Bob Woodward claimed the White House threatened him about his coverage on the budget cuts, but the White House has pushed back. (Source: CNN)
(CNN) – The White House responded to veteran journalist Bob Woodward who said Wednesday he was threatened by a senior Obama administration official following his reporting on the White House's handling of the forced federal spending cuts set to take effect on Friday.
Officials said the email, which was sent by Gene Sperling, an economic adviser to President Barack Obama, was more benign than how Woodward interpreted.
The email has been obtained by Politico, who has reprinted the email in its entirety, begins and ends with an apology by Sperling for raising his voice at Woodward. Sperling goes on to say he and Woodward will not see "eye-to-eye" on some issues.
Woodward claimed on CNN's The Situation Room that the email says he'll "regret" reporting on some facts from on sequestration, which he viewed as a threat.
However, the portion of the email reads:
But I do truly believe you should rethink your comment about saying that POTUS asking for revenues is moving the goal post. I know you may not believe this, but as a friend, I think you will regret staking out that claim. The idea that the sequester was to force both sides to go back to try at a big or grand bargain with a mix of entitlements and revenues (even if there were serious disagreements on composition) was part of the DNA of the thing from the start.
Politico also published Woodward's response, saying that Sperling's apology was not needed and welcomes the personal advice.
However, Woodward writes he has spoken to everyone involved and insinuates he has more insight into the situation.
Woodward penned a 2012 book reporting that the idea for the spending cuts, known as sequestration, originated with the White House. It's a claim Obama originally denied, but the White House has since acknowledged.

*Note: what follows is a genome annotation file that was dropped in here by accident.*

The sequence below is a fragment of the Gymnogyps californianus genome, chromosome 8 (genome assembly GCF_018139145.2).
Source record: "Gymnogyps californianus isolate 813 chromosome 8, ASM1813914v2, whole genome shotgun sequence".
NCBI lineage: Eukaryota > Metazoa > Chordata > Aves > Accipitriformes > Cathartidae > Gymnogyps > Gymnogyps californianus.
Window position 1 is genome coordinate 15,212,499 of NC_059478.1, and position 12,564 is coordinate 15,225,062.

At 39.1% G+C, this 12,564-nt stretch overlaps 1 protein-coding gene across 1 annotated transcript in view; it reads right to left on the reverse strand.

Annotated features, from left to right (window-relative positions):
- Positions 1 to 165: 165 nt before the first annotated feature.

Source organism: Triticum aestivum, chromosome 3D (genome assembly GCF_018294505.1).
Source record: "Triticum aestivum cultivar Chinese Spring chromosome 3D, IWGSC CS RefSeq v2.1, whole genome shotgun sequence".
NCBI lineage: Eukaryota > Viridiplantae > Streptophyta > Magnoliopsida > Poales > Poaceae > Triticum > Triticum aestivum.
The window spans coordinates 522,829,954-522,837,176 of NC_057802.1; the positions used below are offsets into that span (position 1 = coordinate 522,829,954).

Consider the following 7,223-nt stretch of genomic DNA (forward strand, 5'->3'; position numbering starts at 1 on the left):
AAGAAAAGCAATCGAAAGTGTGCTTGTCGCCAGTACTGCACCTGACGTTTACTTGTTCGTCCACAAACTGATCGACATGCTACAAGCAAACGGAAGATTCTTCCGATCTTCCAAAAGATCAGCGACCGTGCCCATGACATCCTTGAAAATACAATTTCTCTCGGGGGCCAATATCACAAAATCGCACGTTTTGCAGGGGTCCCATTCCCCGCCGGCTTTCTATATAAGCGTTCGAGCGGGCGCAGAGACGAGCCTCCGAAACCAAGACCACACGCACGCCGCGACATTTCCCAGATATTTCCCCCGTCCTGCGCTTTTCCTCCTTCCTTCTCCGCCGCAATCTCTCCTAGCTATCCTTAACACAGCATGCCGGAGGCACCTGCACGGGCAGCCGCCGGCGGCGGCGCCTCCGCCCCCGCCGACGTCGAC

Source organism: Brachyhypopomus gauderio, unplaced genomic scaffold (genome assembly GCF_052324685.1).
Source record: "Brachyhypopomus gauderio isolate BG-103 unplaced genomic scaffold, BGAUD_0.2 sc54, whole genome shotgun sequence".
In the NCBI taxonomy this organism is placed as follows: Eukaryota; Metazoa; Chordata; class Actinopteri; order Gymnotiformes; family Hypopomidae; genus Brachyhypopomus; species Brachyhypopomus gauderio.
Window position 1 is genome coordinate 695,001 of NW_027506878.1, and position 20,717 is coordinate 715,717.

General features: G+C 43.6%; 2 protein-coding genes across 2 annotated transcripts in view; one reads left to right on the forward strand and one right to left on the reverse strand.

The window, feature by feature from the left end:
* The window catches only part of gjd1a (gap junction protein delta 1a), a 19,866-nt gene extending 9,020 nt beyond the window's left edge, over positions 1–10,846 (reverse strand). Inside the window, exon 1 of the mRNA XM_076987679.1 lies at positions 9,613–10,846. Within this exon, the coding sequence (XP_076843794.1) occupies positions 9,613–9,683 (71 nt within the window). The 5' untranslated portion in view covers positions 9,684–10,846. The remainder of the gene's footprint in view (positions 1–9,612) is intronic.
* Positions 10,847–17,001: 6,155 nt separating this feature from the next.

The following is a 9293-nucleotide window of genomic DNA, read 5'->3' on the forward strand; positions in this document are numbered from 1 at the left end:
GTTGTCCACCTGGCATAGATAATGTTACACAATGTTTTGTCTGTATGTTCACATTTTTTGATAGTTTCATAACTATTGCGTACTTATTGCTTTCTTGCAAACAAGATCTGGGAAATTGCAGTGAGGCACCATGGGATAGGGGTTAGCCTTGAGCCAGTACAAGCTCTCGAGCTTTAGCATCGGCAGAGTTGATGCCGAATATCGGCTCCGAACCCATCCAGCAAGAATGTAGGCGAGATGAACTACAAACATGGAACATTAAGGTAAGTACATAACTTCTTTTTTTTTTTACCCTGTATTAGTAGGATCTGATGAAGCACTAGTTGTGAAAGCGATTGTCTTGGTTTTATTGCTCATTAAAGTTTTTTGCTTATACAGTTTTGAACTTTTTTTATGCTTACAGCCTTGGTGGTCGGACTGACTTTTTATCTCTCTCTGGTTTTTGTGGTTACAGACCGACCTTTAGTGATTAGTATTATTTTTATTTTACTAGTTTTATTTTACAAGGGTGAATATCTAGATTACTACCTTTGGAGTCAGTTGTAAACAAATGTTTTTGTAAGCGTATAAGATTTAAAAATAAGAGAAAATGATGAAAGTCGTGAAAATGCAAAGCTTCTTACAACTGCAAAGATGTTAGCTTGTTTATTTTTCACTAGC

But it was language that he used in an op-ed published over the weekend in The Washington Post that drew what he said was the Obama administration response.
"[W]hen the president asks that a substitute for the sequester include not just spending cuts but also new revenue, he is moving the goal posts," Woodward wrote. "His call for a balanced approach is reasonable, and he makes a strong case that those in the top income brackets could and should pay more. But that was not the deal he made."
Headlined Obama's sequester deal-changer, it was widely cited by Republicans seeking to avert the across-the-board cuts without a tax increase.
Woodward said on CNN that the White House objection to his reporting has no basis in facts.
"It's irrefutable. That's exactly what happened," he said. "I'm not saying this is a moving of the goal posts that was a criminal act or something like that. I'm just saying that's what happened."
CNN extended multiple invitations to the White House to appear on the The Situation Room, including after Woodward began his interview, but the invitations were not accepted.
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